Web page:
FANE, Hon. John (1686-1762), of Mereworth, Kent.
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Family and Education
bap. 24 Mar. 1686, 4th son of Vere Fane, M.P., 4th Earl of Westmorland, by Rachel, da. and h. of John Bence, alderman of London; bro. of Hon. Mildmay Fane. educ. Eton 1698, L. Inn 1703; Emmanuel, Camb. 1704. m. 5 Aug. 1716, Mary, da. and h. of Lord Henry Carendish, M.P., 2nd s. of William, 1st Duke of Devonshire, s.p. suc. bro. Mildmay Fane at Burston 1715; cr. Baron Catherlough [I] 4 Oct. 1733; suc. bro. Thomas as 7th Earl of Westmorland 4 July 1736.
Capt. 5 Drag. Gds. 1709-14; lt.-col. 37 Ft. ?1714, col. 1715-17; col. 1 tp. Horse Gren. Gds. 1717-33; col. 1 tp. Life Gds. 1733-7; brig.-gen. 1735; maj.-gen. and lt.-gen. 1742, with effect from 1735 and 1739 respectively; gen. 1761.
High steward, Oxford Univ. 1754, chancellor 1759-d.
Fane, an army officer, served at Malplaquet, ending the war as lieutenant-colonel of the 37th Foot. On the outbreak of the Fifteen he bought the colonelcy of his regiment from its holder, who had been dismissed on security grounds. He is said in Horace Walpole’s Memoirs of George II (iii. 167) to have commanded the troops sent to hold down Oxford during the rebellion, but in fact he was stationed at Chester, where he created an uproar by arresting the local officer of the Ordnance ‘for refusing to provide coal and candles for the guards’ of the castle and by placing the recorder under military confinement for protesting against this action. He was severely reprimanded, suspended from his command, and ordered to repair to London and remain under house arrest till further notice.1 Two years later he bought the colonelcy of the 1st troop of Horse Grenadier Guards, vacant by the dismissal of Lord Lumley for adhering to the Prince of Wales in the quarrel in the royal family.2
Fane was returned as a Whig for Hythe by the Earl of Dorset as lord warden in 1708 and 1710, but lost his seat on petition in 1711. Succeeding his brother, Mildmay Fane, as knight of the shire for Kent at a by-election in 1715, he was one of the Whigs who voted against the septennial bill in 1716, subsequently voting with the Government on the repeal of the Occasional Conformity and Schism Acts but against them on the peerage bill in 1719. He put up again for Kent in 1722 but withdrew before the poll, remaining out of the House of Commons till 1727, when his friend, Lord Cobham, brought him in at a by-election for Buckingham.
On Cobham’s dismissal from the army for opposing the excise bill Fane, who himself had voted for it, was informed by Newcastle that the King proposed to give him the colonelcy of the 1st troop of Life Guards, vacated by Lord Pembroke’s appointment to Cobham’s regiment, together with an Irish peerage. He replied:
It would have been the last thing in my thoughts to have desired a succession arising from the removal of my Lord Cobham, with whom I have lived in the most perfect friendship, and from whom I have received several obligations ... nevertheless ... I understand it in such a manner, as that my duty calls upon me to bury all my scruples in a perfect obedience to his Majesty’s gracious disposition.3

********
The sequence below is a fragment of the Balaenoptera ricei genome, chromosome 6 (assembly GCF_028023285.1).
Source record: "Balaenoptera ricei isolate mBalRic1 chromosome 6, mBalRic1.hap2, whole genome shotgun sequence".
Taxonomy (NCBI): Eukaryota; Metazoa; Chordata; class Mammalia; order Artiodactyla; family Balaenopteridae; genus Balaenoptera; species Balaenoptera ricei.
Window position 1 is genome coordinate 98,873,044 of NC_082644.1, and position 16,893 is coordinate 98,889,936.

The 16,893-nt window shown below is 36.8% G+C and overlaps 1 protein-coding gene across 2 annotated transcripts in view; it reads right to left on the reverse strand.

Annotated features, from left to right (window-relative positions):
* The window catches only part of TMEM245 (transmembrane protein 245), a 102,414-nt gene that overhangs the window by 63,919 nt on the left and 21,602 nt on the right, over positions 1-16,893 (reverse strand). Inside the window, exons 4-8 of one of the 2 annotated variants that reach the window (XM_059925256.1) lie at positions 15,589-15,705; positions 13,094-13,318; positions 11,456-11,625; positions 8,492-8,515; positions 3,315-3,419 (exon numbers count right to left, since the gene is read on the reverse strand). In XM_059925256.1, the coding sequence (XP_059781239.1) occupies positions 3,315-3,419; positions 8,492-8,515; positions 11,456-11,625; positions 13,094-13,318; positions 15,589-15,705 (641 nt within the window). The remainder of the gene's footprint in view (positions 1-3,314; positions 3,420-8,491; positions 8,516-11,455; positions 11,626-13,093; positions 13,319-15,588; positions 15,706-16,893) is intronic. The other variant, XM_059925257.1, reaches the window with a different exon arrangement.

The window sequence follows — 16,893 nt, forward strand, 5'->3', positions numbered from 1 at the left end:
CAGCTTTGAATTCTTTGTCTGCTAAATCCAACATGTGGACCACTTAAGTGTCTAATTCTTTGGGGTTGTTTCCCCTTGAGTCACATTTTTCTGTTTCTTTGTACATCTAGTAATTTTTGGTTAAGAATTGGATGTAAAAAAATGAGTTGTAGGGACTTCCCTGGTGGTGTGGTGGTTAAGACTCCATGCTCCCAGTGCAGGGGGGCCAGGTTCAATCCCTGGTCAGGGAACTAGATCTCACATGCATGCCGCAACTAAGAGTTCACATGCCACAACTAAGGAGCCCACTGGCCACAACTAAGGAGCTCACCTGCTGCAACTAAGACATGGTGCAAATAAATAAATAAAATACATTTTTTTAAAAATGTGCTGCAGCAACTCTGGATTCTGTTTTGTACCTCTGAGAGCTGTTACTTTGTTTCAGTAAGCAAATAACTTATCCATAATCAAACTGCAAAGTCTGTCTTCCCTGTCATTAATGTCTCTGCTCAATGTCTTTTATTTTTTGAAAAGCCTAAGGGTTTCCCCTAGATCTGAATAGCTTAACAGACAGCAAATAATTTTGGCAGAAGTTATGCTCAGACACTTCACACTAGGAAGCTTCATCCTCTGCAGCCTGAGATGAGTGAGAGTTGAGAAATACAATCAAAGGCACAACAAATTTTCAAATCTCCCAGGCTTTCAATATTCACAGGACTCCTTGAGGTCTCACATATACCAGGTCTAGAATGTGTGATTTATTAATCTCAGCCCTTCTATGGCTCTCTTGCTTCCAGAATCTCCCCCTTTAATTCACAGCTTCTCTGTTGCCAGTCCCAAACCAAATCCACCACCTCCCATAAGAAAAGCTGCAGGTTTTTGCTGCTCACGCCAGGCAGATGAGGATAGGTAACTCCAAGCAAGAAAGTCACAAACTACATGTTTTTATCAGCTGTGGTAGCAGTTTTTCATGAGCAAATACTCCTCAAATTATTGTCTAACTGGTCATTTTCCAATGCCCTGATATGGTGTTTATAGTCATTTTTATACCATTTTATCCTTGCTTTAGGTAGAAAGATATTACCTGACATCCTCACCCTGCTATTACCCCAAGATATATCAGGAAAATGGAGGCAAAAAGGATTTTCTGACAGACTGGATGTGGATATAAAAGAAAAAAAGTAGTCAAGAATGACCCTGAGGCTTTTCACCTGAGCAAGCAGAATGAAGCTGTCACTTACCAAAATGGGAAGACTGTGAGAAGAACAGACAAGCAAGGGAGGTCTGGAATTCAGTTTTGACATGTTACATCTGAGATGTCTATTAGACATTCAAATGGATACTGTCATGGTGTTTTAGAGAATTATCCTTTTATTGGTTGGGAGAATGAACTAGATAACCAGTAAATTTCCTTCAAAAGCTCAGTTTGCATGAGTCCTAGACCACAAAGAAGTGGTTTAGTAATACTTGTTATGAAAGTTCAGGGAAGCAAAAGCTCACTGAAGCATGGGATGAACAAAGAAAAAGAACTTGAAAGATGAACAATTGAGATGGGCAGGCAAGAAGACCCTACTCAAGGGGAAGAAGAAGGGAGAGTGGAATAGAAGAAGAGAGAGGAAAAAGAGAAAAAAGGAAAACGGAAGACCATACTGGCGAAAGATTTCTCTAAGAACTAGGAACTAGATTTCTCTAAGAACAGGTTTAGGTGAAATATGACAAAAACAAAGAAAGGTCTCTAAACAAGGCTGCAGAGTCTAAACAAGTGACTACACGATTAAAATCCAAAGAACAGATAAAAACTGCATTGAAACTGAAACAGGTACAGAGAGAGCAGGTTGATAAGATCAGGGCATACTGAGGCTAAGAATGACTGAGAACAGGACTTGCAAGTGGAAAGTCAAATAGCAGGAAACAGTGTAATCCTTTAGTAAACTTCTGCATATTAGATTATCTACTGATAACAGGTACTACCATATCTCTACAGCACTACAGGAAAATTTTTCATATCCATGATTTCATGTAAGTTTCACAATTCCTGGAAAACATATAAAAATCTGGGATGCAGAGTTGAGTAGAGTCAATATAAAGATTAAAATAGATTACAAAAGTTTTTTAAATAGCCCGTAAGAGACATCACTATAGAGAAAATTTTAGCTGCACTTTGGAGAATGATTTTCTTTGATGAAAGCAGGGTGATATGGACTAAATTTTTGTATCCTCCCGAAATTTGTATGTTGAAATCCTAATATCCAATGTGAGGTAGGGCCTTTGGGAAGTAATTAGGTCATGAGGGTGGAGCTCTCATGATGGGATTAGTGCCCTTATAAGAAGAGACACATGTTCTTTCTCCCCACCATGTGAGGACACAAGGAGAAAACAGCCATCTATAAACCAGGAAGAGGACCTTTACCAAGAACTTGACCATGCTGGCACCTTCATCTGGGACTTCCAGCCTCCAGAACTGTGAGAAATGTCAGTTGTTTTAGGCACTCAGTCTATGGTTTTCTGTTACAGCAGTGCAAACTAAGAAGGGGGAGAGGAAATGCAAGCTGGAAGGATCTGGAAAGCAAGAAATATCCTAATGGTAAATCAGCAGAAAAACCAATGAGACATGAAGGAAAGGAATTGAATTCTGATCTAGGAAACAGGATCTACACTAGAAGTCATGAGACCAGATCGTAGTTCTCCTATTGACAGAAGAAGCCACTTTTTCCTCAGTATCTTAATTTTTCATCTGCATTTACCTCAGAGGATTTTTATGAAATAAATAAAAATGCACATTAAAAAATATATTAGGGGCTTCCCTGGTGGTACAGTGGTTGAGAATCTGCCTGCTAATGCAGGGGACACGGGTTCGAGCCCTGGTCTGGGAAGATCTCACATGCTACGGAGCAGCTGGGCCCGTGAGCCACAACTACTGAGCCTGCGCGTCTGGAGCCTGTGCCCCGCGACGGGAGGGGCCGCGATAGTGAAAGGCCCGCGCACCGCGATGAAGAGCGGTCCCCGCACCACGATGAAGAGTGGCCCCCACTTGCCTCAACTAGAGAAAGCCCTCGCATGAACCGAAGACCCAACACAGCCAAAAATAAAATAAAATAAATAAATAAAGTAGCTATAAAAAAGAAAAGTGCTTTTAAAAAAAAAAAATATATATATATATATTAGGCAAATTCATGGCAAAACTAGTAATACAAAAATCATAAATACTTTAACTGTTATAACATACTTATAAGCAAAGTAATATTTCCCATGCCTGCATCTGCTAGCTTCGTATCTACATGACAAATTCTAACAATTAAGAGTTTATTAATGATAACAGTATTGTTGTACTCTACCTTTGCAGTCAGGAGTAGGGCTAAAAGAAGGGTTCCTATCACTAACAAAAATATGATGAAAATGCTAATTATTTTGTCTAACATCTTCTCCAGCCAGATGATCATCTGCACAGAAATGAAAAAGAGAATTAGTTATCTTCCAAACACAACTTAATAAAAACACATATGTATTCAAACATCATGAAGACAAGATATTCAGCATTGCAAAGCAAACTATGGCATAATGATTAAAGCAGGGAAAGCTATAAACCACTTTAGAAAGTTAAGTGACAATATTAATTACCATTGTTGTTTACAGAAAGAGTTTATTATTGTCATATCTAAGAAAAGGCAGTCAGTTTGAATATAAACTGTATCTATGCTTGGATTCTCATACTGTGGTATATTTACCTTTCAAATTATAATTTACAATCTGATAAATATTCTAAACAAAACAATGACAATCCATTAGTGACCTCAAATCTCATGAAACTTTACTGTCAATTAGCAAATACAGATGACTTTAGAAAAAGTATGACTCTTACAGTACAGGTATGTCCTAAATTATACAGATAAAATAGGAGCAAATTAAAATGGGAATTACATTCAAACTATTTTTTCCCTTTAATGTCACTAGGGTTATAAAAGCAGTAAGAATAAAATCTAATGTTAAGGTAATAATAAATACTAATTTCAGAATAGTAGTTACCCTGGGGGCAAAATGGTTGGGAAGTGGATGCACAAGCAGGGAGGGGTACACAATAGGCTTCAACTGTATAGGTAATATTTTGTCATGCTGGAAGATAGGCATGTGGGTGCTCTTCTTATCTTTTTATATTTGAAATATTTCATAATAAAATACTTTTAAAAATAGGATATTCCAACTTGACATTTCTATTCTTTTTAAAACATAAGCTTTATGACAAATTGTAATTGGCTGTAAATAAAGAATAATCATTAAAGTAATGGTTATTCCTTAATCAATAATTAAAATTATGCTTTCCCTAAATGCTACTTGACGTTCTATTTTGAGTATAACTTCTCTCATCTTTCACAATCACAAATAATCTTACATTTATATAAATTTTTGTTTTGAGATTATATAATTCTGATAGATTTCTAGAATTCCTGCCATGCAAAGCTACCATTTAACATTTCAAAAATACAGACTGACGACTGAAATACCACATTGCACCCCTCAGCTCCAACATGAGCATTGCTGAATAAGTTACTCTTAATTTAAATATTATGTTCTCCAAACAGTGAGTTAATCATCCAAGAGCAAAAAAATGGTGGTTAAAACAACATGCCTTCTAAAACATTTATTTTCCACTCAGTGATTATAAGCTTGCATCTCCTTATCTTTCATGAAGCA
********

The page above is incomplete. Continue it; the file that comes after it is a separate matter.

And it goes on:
During the next session Fane, now Lord Catherlough, displeased the King and Walpole by supporting, 13 Feb. 1734, an opposition motion to prevent army officers from being dismissed on political grounds. No immediate action was taken against him, but at the general election that year, when he stood down for Kent in favour of the Duke of Dorset’s son, Lord Middlesex, on a promise by Dorset to bring him in for one of the Cinque Ports, Walpole, ‘not apt to forgive any who oppose his measures ... obliged the Duke to go off from his promise’.4 In a letter to Henry Fox, Hervey describes the results on the Kent county election:
Lord Catherlough, who has acted very oddly in several things this year, is playing the devil there, roars out against the Duke of Dorset, and does all he can against Lord Middlesex.5
He remained out of Parliament till 1737 when, having succeeded his elder brother as Earl of Westmorland, he spoke and voted in the Lords for an increase in the Prince of Wales’s allowance. He was forthwith dismissed from the army, not being allowed to sell out, thus losing the £6,500 which he had paid for his regiment in 1717. Thenceforth he became one of Walpole’s most vehement enemies, going so far as to subsidize mobs to burn him in effigy in 1742.6 Though reinstated in the army after Walpole’s fall, with retrospective promotion, he was not given another regiment, nor would the King agree to reimburse his £6,500, despite repeated applications based on the treatment of the officers from whom he had bought his regiments.7 ‘His resentment’, Horace Walpole writes, ‘led him to imbibe all the nonsensical tenets of the Jacobites’.8 From 1743 onwards he was privy to the Jacobite negotiations with France, which led to the Forty-five. He was mentioned by the Pretender in December 1743 as one of his ‘principal friends’ in England; was included in the prospective council of the Young Pretender on becoming Regent of England;9 was one of the prominent Tories who agreed to support the Prince of Wales’s programme in 1747; and with the Duke of Beaufort presided at a meeting of English Jacobites held during the Young Pretender’s secret visit to London in September 1750.10 He was also one of the few trusted with the secret of the Prussian plot of 1752-3.11 In 1759 he was elected chancellor of Oxford University, where he was installed ‘all be-James’d with true-blue ribbands’.12 He died 26 Aug. 1762.